Putting people at heart: Namibian conservancies awarded
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CTA. 1999. Putting people at heart: Namibian conservancies awarded. Spore 79. CTA, Wageningen, The Netherlands.
Permanent link to this item: http://hdl.handle.net/10568/48324
Internet URL: http://sporearchive.cta.int/spore79/SP3_79A.html
Unlike the usual game reserves and national parks, Namibian conservancies allow residents to continue economic activities such as livestock and cattle farming and they are allowed to add wildlife use and tourism to their daily pursuits. Kathryn...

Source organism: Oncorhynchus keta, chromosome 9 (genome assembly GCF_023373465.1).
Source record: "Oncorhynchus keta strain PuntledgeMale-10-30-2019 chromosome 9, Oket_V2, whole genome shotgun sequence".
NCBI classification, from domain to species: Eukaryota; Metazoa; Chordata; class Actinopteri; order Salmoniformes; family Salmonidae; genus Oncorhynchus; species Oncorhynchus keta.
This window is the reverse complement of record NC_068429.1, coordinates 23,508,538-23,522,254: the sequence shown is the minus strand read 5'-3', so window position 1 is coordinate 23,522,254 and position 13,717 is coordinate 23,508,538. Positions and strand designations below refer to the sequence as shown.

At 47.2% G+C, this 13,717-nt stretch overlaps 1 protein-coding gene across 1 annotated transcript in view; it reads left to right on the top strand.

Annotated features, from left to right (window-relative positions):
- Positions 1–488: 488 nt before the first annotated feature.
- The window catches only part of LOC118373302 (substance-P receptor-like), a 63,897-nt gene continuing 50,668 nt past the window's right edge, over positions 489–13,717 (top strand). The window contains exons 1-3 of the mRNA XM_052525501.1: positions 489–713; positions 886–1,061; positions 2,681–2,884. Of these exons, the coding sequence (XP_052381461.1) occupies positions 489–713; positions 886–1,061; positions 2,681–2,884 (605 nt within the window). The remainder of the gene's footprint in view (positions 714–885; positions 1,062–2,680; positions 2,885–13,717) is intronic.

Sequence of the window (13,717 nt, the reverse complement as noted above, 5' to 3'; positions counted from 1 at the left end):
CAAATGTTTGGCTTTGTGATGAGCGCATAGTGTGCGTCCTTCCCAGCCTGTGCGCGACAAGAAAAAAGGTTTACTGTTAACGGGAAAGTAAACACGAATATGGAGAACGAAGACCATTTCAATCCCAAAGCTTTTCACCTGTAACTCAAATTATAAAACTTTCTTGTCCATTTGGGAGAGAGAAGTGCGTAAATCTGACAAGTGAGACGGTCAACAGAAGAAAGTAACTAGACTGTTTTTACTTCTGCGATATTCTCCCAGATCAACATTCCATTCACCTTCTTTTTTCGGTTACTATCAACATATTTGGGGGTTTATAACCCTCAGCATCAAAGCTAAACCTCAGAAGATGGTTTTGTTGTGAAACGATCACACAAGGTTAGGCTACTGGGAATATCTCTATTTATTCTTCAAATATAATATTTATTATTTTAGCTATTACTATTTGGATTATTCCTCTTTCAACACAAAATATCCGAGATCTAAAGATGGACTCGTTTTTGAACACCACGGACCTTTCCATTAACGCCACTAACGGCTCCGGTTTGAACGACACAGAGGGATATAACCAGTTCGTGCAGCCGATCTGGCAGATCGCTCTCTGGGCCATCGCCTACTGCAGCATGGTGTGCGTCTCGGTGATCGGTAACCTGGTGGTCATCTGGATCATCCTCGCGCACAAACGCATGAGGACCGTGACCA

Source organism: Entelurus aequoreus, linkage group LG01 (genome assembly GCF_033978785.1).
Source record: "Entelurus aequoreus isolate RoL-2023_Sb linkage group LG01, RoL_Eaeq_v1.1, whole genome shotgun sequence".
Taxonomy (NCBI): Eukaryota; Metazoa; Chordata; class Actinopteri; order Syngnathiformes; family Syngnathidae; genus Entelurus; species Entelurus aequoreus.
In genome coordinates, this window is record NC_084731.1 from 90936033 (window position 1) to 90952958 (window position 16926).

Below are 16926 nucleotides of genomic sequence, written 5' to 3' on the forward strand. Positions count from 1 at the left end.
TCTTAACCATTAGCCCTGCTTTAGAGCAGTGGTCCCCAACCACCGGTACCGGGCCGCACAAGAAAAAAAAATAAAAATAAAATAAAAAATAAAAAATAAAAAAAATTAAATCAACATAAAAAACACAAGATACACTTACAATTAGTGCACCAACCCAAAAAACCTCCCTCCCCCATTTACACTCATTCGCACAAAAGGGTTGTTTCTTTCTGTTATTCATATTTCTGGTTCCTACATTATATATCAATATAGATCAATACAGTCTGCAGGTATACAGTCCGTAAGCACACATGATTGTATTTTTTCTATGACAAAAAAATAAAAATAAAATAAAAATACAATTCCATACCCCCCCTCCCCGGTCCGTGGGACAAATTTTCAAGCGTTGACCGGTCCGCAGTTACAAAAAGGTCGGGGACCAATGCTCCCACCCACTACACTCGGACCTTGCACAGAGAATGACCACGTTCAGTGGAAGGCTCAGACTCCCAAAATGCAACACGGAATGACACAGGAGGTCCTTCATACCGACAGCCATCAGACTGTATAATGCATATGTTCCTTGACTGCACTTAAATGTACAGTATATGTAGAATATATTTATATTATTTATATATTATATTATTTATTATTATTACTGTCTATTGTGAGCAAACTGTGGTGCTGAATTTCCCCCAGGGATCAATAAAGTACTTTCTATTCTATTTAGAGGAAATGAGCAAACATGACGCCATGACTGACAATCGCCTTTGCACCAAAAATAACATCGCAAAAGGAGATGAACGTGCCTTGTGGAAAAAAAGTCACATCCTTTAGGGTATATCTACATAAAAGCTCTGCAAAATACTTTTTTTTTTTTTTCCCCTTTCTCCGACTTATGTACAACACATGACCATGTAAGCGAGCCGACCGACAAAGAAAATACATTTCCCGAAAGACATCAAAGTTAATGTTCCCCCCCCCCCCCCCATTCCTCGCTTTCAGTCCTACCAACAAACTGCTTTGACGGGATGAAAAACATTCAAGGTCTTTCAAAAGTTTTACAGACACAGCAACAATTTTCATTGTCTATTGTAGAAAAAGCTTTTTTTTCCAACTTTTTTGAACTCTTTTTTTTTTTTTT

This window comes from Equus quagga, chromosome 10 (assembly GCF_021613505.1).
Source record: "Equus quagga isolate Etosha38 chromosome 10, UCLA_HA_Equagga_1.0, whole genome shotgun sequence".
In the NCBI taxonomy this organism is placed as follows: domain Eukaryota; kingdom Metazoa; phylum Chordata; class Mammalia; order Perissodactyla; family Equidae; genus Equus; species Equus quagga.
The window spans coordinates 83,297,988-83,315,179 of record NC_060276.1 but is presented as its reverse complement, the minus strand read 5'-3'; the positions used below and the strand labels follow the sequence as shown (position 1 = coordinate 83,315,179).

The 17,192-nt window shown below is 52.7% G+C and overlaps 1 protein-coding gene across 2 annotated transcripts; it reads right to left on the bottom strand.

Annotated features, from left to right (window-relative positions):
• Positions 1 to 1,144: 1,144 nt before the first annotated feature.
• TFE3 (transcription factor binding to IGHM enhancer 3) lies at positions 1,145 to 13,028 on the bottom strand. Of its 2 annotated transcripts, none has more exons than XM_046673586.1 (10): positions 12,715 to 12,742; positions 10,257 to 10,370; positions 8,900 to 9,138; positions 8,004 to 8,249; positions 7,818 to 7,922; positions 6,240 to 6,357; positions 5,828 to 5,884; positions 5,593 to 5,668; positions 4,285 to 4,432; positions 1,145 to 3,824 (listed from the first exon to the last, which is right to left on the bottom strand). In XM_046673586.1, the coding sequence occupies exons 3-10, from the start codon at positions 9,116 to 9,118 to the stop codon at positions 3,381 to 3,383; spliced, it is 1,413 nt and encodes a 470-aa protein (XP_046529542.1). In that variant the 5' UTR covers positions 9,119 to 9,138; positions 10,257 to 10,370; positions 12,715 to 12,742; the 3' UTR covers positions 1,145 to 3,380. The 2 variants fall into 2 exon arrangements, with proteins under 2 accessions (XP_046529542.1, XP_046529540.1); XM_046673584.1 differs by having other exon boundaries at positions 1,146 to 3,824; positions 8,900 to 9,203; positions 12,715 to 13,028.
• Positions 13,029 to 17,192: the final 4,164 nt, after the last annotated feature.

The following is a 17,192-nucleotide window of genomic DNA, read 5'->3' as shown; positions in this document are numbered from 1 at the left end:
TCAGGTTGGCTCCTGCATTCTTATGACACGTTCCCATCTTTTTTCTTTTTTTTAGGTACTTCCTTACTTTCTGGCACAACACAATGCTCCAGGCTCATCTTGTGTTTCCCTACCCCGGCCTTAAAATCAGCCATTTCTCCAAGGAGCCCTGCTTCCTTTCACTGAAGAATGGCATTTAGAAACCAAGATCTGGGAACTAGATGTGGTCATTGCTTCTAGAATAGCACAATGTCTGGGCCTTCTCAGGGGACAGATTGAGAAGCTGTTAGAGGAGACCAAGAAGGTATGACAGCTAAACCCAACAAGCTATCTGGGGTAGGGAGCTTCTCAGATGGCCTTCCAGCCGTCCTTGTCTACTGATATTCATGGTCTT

Unlike the usual game reserves and national parks, Namibian conservancies allow residents to continue economic activities such as livestock and cattle farming and they are allowed to add wildlife use and tourism to their daily pursuits. Kathryn Fuller, president of the United States section of the World Wide Fund for Nature (WWF) , presented President Nujoma a 'Gift to the Earth' certificate for Namibia's conservancies scheme. Previous awards have essentially related to the protection of ecosystems and animals and efforts to combat global warming. Namibia is the first country to receive the award for a programme which has people at its heart. Namibia's Conservancy Programme opens the way for communal area farmers to manage, protect and benefit from wildlife and other natural resources. President Nujoma recently presented four new communally-run conservancies with certificates of registration. These areas together cover around 1.7 million hectares. The Nyae-Nyae, Salambala, Torra and Khoadi Hoas conservancies are home to many elephants, buffaloes, rhinos, and sable and roan antelopes as well as 15,000 local people. Another 16 conservancies are in development. According to environment Minister Philemon Malima, over the past year more than N$1 million (approximately euros 180,000) has flowed directly to community members in the conservancies. In addition, the scheme allows for local communities to decide for themselves in which ways money raised by activities such as game hunting and ecotourism is to be used. (The Namibian, WWF ? address p. 7) Further reading: Livestock development policies in Eastern and Southern Africa. Proceedings of a seminar organised by CTA, OAU/IBAR and the Ministry of Agriculture and Cooperatives, Swaziland, Mbabane, Swaziland, 28 July - 1 August 1997. CTA, 1998, 397 pp. ISBN 92 9081 1862. Available from CTA, CTA no. 889, 40 credit points